Institution of marriage is outdated, should evolve over time

Jacob Schmidt

Matrimony — the oldest and most enduring of human traditions (perhaps besides war) — is giving people cold feet. Especially for the next generation eligible for bouquet-tossing and bride-kissing, the idea of getting hitched is an increasingly distasteful one. And rightly so — marriage is not the champion of relationships it once was.

With about 120 million married Americans in 2014, marriage remains the dominant model for serious relationships. But many trends suggest wedlock is failing to accommodate modern couples. More than four in 10 marriages end in divorce. People postpone marriage until later in life and sign more prenuptial agreements than ever before. Sixty-seven percent of those under 30 feel marriage is no longer a social priority.

People used to marry for financial security and social status. But Stephanie Coontz, Evergreen State College history and family studies professor, said trouble began in the 1960s and  70s when affection became the reason to marry.

“As soon as the idea that love should be the central reason for marriage, and companionship its basic goal, was first raised, observers of the day warned … that the very features that promised to make marriage such a unique and treasured personal relationship opened the way for it to become an optional and fragile one,” Coontz wrote in her book “Marriage, a History.”

The value of marriage is ambiguous. Some believe marriage affirms or legitimizes a serious relationship, but healthy couples should need no external justification. Many marry for religious reasons, but this number is dropping as states report increases in secular weddings. Furthermore, the financial and legal benefits of marriage, such as tax incentives and child custody, are increasingly found in other relationship structures.

The lauded clichés of wedding vows such as unyielding loyalty “in sickness and in health” and unwavering commitment “‘til death do us part” are naïve hypotheses at best. They conceal irresponsible speculation about relationship consistency — relationships naturally bend and break in ways marriage does not allow.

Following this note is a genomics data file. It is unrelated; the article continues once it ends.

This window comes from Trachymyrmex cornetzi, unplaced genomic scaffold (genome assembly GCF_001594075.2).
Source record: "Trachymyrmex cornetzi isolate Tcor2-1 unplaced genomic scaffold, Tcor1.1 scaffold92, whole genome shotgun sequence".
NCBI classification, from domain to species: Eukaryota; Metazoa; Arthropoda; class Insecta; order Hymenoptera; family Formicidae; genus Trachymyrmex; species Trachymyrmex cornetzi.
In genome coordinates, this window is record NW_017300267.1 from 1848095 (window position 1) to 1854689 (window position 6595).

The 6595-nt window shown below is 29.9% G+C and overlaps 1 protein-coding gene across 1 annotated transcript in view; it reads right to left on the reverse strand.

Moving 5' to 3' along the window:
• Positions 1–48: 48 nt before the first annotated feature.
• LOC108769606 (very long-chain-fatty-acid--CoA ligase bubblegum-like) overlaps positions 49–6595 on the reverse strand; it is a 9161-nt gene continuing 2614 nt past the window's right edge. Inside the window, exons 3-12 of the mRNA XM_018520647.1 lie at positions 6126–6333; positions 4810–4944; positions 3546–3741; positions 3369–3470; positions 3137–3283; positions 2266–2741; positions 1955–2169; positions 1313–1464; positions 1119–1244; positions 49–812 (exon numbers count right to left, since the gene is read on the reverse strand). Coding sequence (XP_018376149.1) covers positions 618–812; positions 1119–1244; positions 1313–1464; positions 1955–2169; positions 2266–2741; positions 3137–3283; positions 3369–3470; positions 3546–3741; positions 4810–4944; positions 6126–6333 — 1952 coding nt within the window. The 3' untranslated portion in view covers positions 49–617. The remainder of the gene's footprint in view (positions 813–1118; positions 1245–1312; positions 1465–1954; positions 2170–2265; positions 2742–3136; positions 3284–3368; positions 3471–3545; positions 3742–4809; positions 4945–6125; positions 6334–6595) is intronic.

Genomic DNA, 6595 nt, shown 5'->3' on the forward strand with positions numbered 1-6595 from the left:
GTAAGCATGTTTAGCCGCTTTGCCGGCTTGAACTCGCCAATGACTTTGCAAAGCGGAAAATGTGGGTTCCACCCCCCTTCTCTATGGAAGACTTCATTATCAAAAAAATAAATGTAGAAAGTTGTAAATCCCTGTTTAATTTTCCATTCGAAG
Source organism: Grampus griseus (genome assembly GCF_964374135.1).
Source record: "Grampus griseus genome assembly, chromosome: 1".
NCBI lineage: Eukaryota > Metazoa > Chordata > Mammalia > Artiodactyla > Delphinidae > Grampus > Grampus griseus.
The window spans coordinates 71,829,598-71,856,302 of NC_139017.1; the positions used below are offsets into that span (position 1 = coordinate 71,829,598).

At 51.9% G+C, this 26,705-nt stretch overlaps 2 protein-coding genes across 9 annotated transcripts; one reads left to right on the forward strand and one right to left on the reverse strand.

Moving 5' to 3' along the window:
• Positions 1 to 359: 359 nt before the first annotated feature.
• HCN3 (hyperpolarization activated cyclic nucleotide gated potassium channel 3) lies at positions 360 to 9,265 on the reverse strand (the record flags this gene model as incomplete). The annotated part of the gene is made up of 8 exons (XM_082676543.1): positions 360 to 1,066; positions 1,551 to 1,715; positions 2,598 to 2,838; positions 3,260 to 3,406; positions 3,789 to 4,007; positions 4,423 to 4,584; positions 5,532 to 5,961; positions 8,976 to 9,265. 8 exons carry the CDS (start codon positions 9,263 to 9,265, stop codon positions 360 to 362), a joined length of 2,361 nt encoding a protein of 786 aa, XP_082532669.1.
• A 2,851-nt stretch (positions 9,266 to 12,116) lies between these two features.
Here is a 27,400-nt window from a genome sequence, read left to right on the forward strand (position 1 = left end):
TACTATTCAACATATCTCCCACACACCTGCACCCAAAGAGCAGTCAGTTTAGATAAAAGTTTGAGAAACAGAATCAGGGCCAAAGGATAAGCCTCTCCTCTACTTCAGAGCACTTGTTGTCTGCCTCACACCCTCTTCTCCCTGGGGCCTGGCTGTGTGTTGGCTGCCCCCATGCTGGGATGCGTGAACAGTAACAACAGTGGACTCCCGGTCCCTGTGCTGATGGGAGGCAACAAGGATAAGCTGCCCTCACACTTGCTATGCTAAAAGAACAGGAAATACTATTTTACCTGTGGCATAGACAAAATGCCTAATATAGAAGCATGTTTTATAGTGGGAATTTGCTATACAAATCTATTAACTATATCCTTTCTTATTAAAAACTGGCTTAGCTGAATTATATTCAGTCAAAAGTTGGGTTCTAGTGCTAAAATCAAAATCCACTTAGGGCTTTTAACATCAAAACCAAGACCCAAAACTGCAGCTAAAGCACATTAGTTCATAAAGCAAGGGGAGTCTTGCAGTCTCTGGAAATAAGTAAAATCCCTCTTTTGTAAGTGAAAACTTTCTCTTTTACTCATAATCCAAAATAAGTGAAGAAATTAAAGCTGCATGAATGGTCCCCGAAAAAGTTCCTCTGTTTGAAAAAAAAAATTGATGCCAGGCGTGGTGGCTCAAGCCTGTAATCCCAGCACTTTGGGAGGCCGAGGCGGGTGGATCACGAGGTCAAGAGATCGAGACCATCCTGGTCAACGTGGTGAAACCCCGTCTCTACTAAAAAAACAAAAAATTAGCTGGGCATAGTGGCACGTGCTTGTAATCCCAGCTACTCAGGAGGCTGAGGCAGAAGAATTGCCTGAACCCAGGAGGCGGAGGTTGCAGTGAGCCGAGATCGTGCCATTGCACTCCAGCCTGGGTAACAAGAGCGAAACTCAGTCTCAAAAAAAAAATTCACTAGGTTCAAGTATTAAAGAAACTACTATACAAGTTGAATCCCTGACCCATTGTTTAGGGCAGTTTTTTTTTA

Marriage works for many people — a large but declining 60 percent of married couples say they are “very happy” — but this doesn’t make traditional marriage the best structure for a relationship. Common-law marriages, domestic partnerships and civil unions are increasingly popular alternatives. The number of non-married cohabiting partners rose by 88 percent in recent decades, according to a 2007 study by the Census Bureau.

Alternatives to marriage are trending, but they’re no panaceas. Tim Loving, human development and family sciences professor, said our relationships face systematic stress regardless of how we categorize them.

“Our lives have become busier, and we become more socially isolated because of it,” Loving said. “It’s harder to maintain social networks, so we rely on our partners a ton. This puts more pressure on our partners to serve many more functions than before. I think that’s a very natural strain on relationships that has less to do with how we view marriage than how life and society work now.”

So before pawning that engagement ring, take solace in the fact that your predicament is not unique. Juggling down payments, due dates and date nights is tough for any couple. But as the pressures of the 21st century beckon, our relationships will continue to evolve whether or not marriage survives.

Schmidt is a physics and aerospace engineering sophomore from Austin. Follow Schmidt on Twitter @heyjakers.